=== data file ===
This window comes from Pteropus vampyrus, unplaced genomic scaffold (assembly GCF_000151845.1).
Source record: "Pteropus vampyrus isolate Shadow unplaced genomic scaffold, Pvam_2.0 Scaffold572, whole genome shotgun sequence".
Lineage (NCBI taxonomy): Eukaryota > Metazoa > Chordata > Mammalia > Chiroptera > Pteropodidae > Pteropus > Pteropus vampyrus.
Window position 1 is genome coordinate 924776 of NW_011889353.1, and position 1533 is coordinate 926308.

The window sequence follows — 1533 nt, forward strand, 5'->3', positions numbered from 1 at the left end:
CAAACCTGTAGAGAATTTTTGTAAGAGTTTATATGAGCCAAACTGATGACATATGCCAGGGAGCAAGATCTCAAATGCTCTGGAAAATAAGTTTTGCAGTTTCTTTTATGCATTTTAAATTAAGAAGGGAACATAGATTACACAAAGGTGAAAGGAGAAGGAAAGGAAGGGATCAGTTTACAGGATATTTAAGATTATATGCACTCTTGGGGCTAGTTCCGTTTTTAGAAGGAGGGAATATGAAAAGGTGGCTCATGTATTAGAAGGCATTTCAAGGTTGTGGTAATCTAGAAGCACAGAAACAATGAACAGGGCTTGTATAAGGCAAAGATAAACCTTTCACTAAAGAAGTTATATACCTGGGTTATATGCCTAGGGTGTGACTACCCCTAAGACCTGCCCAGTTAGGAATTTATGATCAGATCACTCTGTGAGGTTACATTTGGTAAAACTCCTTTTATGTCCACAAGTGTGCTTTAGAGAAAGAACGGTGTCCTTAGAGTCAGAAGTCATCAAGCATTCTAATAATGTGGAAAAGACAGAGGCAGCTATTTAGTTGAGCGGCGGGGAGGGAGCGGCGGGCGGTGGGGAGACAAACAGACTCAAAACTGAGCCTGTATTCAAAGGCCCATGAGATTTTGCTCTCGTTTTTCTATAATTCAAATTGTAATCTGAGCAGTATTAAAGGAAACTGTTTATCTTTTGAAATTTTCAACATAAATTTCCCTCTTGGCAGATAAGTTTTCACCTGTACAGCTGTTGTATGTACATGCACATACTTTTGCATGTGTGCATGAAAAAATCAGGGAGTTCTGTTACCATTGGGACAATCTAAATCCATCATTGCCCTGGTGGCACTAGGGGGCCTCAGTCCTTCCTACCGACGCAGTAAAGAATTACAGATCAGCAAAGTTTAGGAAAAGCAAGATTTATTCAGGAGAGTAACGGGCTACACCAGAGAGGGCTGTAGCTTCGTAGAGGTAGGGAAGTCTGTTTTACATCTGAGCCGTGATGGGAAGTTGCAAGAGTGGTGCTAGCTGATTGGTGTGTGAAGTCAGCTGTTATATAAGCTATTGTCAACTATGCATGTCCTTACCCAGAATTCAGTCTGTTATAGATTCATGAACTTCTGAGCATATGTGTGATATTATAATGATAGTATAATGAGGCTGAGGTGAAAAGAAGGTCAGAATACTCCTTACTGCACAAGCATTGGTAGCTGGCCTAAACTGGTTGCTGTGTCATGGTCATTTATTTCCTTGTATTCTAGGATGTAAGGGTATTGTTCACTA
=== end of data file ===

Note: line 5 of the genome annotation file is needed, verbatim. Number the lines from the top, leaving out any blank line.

The window sequence follows — 1533 nt, forward strand, 5'->3', positions numbered from 1 at the left end: